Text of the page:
This wasn’t the first, nor the last time I was bullied in school. But it comes to mind because, like most victims of bullying, a part of me has always blamed my own dweebishness for the treatment I received. I resented those boys, but never stood up for myself. I had braces, a lisp, an awkward gait, and regularly brought my nerdy interests to school during show and tell. I remember expressing total enthusiasm for my new Gamecube the day after Christmas break, and I remember feeling embarrassed when others didn’t take the activity as seriously as I did. In short, my peers encouraged a sort of cooled resentment towards sincerity. Sincere emotions, whether passion for a gaming system or sadness after school, were signs of a weak spirit. I didn’t get the hint until it was too late, until after my reputation had already settled in the school community.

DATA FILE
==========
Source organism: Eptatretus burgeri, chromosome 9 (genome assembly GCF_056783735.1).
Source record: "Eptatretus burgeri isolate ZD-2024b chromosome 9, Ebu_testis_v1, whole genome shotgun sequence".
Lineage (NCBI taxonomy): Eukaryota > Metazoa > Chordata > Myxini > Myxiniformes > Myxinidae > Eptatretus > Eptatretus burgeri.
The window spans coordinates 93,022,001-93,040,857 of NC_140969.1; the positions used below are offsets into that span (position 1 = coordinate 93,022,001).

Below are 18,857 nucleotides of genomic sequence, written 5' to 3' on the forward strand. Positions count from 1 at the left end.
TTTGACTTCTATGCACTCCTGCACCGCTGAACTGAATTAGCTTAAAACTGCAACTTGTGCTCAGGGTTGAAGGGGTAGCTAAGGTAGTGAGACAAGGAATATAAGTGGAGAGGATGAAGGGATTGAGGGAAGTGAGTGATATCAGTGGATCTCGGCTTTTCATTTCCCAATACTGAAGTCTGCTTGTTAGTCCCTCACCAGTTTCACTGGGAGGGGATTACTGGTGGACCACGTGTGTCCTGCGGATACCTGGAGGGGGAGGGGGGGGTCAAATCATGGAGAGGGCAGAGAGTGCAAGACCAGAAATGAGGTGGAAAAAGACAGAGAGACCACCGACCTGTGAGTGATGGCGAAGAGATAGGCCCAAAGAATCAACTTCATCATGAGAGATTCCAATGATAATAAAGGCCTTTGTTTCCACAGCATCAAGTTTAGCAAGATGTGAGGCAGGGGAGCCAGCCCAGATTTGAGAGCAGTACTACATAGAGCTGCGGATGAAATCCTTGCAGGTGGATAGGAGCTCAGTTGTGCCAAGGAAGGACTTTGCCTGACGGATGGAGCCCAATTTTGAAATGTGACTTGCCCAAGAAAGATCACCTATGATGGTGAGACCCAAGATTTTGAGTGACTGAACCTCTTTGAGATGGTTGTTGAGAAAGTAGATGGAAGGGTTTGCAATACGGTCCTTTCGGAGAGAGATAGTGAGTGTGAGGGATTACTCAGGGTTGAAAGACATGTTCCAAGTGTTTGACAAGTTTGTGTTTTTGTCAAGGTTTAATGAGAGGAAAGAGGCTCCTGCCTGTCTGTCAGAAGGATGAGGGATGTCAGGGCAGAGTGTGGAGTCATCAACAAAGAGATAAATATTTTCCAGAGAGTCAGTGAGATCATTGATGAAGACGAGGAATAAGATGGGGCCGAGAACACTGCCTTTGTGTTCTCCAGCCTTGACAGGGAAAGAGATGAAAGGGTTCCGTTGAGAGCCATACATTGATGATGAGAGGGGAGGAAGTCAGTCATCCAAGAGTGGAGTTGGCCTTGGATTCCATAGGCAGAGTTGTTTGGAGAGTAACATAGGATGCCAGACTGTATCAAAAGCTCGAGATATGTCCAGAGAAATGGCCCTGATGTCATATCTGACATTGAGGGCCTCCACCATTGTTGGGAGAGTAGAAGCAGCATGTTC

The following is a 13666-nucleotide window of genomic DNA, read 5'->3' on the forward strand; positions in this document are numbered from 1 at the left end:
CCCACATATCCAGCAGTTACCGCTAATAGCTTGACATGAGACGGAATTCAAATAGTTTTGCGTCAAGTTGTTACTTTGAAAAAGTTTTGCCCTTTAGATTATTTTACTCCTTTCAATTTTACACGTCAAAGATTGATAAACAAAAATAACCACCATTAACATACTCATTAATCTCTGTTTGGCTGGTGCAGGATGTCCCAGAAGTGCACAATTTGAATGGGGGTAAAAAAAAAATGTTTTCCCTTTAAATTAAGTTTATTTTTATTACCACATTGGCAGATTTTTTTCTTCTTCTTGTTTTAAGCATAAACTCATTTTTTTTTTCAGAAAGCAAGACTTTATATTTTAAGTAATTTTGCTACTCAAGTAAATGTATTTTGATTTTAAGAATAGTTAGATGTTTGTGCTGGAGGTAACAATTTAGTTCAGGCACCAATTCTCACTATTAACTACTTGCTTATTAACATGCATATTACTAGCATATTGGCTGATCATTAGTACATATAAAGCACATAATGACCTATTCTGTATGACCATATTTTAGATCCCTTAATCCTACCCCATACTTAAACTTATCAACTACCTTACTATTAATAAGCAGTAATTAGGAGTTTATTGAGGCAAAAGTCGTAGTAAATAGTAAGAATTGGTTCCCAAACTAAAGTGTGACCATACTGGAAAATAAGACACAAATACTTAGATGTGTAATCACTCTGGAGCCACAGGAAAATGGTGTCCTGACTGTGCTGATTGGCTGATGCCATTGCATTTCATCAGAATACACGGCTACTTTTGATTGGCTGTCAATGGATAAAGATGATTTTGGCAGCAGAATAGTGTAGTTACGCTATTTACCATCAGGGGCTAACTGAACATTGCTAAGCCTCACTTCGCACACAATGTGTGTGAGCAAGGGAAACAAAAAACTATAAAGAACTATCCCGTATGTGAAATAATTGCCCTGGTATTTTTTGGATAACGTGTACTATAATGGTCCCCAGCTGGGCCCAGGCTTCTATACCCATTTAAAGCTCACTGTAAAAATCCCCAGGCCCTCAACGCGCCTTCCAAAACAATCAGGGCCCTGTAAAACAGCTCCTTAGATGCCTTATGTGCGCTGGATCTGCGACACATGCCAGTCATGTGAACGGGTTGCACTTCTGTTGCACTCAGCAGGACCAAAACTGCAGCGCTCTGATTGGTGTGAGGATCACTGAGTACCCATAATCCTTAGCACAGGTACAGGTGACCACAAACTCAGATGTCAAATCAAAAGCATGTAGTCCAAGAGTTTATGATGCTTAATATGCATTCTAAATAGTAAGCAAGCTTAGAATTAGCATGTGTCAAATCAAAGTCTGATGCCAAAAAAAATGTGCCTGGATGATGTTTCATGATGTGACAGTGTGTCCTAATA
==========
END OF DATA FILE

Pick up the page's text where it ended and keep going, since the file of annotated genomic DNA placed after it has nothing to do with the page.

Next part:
One of the reasons it can be difficult to be prideful in the past is because history tends to repeat itself, allowing past failures to reconstitute into new forms that make you question whether you’ve really changed much at all since 5th grade. Even though you know you have.

Peace and pride come from accepting failure and absolving our past selves of guilt, from seeing through the facade of total free will and manifest destiny over our lives that justifies our victimhood. Nothing in this world is completely under our control. There is a nice calm from throwing your hands up in the air and admitting defeat in that pursuit.

When I realize that I was an ineffective and incomplete teacher, I find peace and pride in my decision to leave teaching. My decision to leave, on its own, is evidence of the fact. The world was corrected in some small way when I made that choice.